The Distinction Between Profit Center Accounting and Profitability Analysis (CO‑PA)
Profitability Analysis (CO‑PA), like Profit Center Accounting, is another form of profitability accounting. However, it is incorporated in operative cost accounting. That means that the profitability segments in CO‑PA are accounting assignment objects and are thus directly integrated in the flow of data in cost accounting.
In contrast to EC-PCA, where profits are found for areas of responsibility within the company, CO-PA lets you analyze the profitability of different segments of your operative business -- defined according to products, customers, orders, or any combinations or groups of these -- or organizational units, such as company codes or business areas. The aim of CO-PA is to provide the accounting department and decision-makers in sales, marketing, product management and corporate planning with information about the market.
You can define the master data and basic structures in CO‑PA flexibly to meet your company’s specific requirements. By choosing just the objects for evaluation (characteristics) and key figures you require, you can create a company‑specific multidimensional structure for analysis.
Unlike EC‑PCA, CO‑PA lets you use an account‑based or a costing‑based approach. In the costing‑based approach, you can define your own value fields for analysis. In account‑based CO‑PA, the values are represented in accounts.
EC‑PCA and CO‑PA should not be regarded as alternative components. On the contrary, they complement one another and jointly provide you with a flexible and comprehensive profitability accounting tool, allowing you both a market‑oriented viewpoint as well as a responsibility‑ and person‑oriented one.
For more details about CO‑PA and how it differs from EC‑PCA, see the R/3 Library, underCO-PA Profitability Analysis.
The Distinction Between Profit Center Accounting and Special Purpose Ledgers (FI‑SL)
The component Special Purpose Ledgers (FI‑SL) is primarily used to perform company‑specific accounting‑tasks which cannot be performed using the SAP standard functionality. This component contains no predefined business functionality. Rather, it makes available a number of abstract tools, which are already used in various standard applications.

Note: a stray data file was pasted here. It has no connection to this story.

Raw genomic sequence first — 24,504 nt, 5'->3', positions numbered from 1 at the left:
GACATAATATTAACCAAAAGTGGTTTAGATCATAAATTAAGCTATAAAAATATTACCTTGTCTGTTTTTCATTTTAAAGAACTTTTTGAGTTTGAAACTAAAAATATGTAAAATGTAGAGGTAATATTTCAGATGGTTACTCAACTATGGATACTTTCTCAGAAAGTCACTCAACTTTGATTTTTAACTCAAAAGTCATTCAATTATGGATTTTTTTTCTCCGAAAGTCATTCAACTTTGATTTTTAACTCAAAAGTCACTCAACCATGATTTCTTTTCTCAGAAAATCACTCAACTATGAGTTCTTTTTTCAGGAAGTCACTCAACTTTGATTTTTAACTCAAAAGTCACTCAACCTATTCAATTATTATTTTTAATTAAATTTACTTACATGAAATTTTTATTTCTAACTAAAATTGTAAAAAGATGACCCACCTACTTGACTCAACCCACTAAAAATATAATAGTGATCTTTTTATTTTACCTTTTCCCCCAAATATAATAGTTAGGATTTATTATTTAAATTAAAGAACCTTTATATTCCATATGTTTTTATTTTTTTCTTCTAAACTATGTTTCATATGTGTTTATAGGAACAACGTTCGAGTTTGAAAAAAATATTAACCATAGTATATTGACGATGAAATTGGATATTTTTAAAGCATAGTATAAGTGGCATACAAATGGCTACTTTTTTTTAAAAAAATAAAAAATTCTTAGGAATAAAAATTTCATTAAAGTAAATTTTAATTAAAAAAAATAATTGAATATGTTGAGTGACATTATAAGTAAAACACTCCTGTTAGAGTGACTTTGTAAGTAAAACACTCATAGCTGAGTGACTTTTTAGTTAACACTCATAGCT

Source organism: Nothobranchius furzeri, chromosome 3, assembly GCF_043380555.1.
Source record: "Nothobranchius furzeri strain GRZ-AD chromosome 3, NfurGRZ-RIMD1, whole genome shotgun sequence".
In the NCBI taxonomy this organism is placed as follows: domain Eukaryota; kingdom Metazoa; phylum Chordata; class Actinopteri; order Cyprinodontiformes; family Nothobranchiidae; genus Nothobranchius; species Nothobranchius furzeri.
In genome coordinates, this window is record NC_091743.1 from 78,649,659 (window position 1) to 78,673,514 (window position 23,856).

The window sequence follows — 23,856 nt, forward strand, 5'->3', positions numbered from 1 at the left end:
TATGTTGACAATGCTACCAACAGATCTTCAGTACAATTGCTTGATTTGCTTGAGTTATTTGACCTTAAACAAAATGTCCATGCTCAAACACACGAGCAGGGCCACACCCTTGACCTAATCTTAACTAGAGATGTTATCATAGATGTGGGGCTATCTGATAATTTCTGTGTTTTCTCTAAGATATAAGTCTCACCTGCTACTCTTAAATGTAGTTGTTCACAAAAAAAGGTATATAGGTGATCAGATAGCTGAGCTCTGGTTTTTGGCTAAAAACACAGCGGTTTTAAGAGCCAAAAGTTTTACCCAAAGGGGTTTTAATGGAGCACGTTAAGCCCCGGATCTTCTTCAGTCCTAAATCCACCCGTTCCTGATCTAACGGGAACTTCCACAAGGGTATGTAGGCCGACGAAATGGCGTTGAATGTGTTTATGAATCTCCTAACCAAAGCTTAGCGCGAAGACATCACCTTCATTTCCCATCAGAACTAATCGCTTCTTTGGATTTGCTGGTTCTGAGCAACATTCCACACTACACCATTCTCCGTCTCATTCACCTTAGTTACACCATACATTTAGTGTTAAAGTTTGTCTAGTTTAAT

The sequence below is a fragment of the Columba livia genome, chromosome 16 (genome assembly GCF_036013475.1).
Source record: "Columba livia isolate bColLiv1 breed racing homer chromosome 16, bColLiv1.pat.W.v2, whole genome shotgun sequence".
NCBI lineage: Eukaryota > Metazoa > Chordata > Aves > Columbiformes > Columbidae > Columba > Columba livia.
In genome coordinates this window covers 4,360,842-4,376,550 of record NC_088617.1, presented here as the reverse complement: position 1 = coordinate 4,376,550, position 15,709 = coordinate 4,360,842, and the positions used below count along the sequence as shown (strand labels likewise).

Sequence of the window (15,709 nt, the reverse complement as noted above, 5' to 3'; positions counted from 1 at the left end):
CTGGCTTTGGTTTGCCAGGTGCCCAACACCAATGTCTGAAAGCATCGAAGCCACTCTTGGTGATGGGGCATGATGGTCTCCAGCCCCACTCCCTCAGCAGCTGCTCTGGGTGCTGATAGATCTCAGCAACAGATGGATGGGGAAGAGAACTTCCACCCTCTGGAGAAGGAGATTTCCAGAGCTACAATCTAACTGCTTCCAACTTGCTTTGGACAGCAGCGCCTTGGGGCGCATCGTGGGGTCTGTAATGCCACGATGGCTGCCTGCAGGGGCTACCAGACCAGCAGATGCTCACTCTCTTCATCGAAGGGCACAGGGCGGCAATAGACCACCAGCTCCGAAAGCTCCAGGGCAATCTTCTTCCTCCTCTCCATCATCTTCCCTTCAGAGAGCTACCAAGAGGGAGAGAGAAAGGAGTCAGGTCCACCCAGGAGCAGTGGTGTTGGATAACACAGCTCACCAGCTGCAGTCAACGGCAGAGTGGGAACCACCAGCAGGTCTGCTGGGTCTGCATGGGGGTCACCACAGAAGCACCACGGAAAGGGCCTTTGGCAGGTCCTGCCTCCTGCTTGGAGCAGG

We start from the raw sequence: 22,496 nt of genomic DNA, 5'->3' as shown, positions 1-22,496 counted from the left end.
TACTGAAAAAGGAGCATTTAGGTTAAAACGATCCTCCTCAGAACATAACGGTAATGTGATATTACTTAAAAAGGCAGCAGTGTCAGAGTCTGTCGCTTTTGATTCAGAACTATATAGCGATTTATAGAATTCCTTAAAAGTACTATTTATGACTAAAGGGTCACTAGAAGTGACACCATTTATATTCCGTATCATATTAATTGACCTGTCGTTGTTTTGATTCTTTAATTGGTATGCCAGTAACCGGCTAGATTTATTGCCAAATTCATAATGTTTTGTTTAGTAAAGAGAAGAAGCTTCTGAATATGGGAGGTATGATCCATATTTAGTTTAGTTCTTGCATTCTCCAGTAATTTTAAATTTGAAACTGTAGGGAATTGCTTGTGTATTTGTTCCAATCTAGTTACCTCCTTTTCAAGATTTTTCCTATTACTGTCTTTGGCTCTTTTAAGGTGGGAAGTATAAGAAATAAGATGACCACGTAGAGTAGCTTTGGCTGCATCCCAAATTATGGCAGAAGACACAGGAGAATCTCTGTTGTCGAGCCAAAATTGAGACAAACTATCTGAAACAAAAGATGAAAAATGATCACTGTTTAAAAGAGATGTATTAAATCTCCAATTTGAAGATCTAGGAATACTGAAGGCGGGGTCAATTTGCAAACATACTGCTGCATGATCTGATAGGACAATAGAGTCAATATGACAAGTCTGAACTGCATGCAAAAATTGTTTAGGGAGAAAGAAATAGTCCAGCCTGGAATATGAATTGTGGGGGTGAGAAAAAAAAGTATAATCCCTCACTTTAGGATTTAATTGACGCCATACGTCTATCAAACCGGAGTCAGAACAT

For example, Profit Center Accounting is based largely on the technology in FI-SL. You may wish to use the special purpose ledgers to supplement Profit Center Accounting if your requirements cannot be entirely met there. However, this would require a significant amount of programming and additional maintenance.
Consolidation (currently in development) gives you a reconciled view of your group’s financial data and lets you create the reports required by corporate law (by group, company or business area) as well as reports which reflect your company’s internal management structure (by profit center or region). This is possible due to powerful consolidation functions built on top of flexible structures. You can use corresponding interfaces to transfer data from General Ledger Accounting (FI-GL), Asset Accounting (FI-AA), Material Management (MM), Sales and Distribution (SD) and Profit Center Accounting. You can also analyze the results of the consolidation immediately in EC‑EIS.